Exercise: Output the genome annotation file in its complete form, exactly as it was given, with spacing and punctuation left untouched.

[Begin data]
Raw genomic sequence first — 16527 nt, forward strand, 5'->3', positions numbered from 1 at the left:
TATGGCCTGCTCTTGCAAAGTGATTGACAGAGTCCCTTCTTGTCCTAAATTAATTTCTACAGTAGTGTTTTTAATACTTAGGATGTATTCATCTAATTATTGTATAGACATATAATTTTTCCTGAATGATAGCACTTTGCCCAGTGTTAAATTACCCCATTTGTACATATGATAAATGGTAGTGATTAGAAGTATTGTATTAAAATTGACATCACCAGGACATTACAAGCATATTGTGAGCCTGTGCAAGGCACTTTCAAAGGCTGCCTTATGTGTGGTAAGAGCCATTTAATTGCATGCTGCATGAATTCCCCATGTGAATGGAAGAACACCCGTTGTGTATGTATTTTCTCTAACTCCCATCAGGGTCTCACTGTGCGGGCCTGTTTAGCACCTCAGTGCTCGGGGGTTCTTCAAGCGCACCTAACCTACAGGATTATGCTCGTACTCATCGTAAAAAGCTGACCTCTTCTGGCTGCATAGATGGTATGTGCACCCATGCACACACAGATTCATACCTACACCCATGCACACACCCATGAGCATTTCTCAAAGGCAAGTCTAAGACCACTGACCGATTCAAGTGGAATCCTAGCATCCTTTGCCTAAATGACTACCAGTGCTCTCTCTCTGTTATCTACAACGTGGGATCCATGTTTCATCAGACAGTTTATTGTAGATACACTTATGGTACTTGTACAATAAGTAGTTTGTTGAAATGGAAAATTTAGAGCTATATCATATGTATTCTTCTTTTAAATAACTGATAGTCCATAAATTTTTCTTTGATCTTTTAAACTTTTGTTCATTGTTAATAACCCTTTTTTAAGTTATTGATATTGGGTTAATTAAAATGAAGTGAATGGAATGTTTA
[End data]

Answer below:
Raw genomic sequence first — 16527 nt, forward strand, 5'->3', positions numbered from 1 at the left:
TATGGCCTGCTCTTGCAAAGTGATTGACAGAGTCCCTTCTTGTCCTAAATTAATTTCTACAGTAGTGTTTTTAATACTTAGGATGTATTCATCTAATTATTGTATAGACATATAATTTTTCCTGAATGATAGCACTTTGCCCAGTGTTAAATTACCCCATTTGTACATATGATAAATGGTAGTGATTAGAAGTATTGTATTAAAATTGACATCACCAGGACATTACAAGCATATTGTGAGCCTGTGCAAGGCACTTTCAAAGGCTGCCTTATGTGTGGTAAGAGCCATTTAATTGCATGCTGCATGAATTCCCCATGTGAATGGAAGAACACCCGTTGTGTATGTATTTTCTCTAACTCCCATCAGGGTCTCACTGTGCGGGCCTGTTTAGCACCTCAGTGCTCGGGGGTTCTTCAAGCGCACCTAACCTACAGGATTATGCTCGTACTCATCGTAAAAAGCTGACCTCTTCTGGCTGCATAGATGGTATGTGCACCCATGCACACACAGATTCATACCTACACCCATGCACACACCCATGAGCATTTCTCAAAGGCAAGTCTAAGACCACTGACCGATTCAAGTGGAATCCTAGCATCCTTTGCCTAAATGACTACCAGTGCTCTCTCTCTGTTATCTACAACGTGGGATCCATGTTTCATCAGACAGTTTATTGTAGATACACTTATGGTACTTGTACAATAAGTAGTTTGTTGAAATGGAAAATTTAGAGCTATATCATATGTATTCTTCTTTTAAATAACTGATAGTCCATAAATTTTTCTTTGATCTTTTAAACTTTTGTTCATTGTTAATAACCCTTTTTTAAGTTATTGATATTGGGTTAATTAAAATGAAGTGAATGGAATGTTTA